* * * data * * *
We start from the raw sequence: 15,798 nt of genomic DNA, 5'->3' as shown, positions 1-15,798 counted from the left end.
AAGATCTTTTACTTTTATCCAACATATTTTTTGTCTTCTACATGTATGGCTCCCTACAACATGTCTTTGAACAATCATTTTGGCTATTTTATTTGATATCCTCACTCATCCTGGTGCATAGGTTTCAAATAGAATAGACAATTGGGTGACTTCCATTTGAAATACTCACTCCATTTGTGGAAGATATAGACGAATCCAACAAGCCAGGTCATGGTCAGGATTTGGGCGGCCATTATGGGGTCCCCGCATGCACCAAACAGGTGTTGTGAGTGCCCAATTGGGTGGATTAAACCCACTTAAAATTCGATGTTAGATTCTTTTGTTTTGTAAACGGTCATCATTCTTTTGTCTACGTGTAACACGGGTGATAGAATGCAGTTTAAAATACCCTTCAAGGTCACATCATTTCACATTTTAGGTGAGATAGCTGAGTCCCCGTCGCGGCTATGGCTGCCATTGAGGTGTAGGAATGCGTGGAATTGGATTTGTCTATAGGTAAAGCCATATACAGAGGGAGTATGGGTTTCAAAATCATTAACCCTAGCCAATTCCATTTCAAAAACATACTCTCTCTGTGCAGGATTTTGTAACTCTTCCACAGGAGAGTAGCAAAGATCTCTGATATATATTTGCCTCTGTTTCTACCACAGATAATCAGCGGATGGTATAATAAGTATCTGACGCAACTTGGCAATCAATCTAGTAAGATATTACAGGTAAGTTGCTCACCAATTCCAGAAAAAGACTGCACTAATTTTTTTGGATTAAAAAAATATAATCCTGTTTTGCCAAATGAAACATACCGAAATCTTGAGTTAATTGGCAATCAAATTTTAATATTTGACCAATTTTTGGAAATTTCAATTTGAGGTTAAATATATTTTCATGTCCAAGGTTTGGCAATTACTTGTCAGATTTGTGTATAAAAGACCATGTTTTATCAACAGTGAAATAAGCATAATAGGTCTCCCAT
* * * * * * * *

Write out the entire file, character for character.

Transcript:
We start from the raw sequence: 15,798 nt of genomic DNA, 5'->3' as shown, positions 1-15,798 counted from the left end.
AAGATCTTTTACTTTTATCCAACATATTTTTTGTCTTCTACATGTATGGCTCCCTACAACATGTCTTTGAACAATCATTTTGGCTATTTTATTTGATATCCTCACTCATCCTGGTGCATAGGTTTCAAATAGAATAGACAATTGGGTGACTTCCATTTGAAATACTCACTCCATTTGTGGAAGATATAGACGAATCCAACAAGCCAGGTCATGGTCAGGATTTGGGCGGCCATTATGGGGTCCCCGCATGCACCAAACAGGTGTTGTGAGTGCCCAATTGGGTGGATTAAACCCACTTAAAATTCGATGTTAGATTCTTTTGTTTTGTAAACGGTCATCATTCTTTTGTCTACGTGTAACACGGGTGATAGAATGCAGTTTAAAATACCCTTCAAGGTCACATCATTTCACATTTTAGGTGAGATAGCTGAGTCCCCGTCGCGGCTATGGCTGCCATTGAGGTGTAGGAATGCGTGGAATTGGATTTGTCTATAGGTAAAGCCATATACAGAGGGAGTATGGGTTTCAAAATCATTAACCCTAGCCAATTCCATTTCAAAAACATACTCTCTCTGTGCAGGATTTTGTAACTCTTCCACAGGAGAGTAGCAAAGATCTCTGATATATATTTGCCTCTGTTTCTACCACAGATAATCAGCGGATGGTATAATAAGTATCTGACGCAACTTGGCAATCAATCTAGTAAGATATTACAGGTAAGTTGCTCACCAATTCCAGAAAAAGACTGCACTAATTTTTTTGGATTAAAAAAATATAATCCTGTTTTGCCAAATGAAACATACCGAAATCTTGAGTTAATTGGCAATCAAATTTTAATATTTGACCAATTTTTGGAAATTTCAATTTGAGGTTAAATATATTTTCATGTCCAAGGTTTGGCAATTACTTGTCAGATTTGTGTATAAAAGACCATGTTTTATCAACAGTGAAATAAGCATAATAGGTCTCCCAT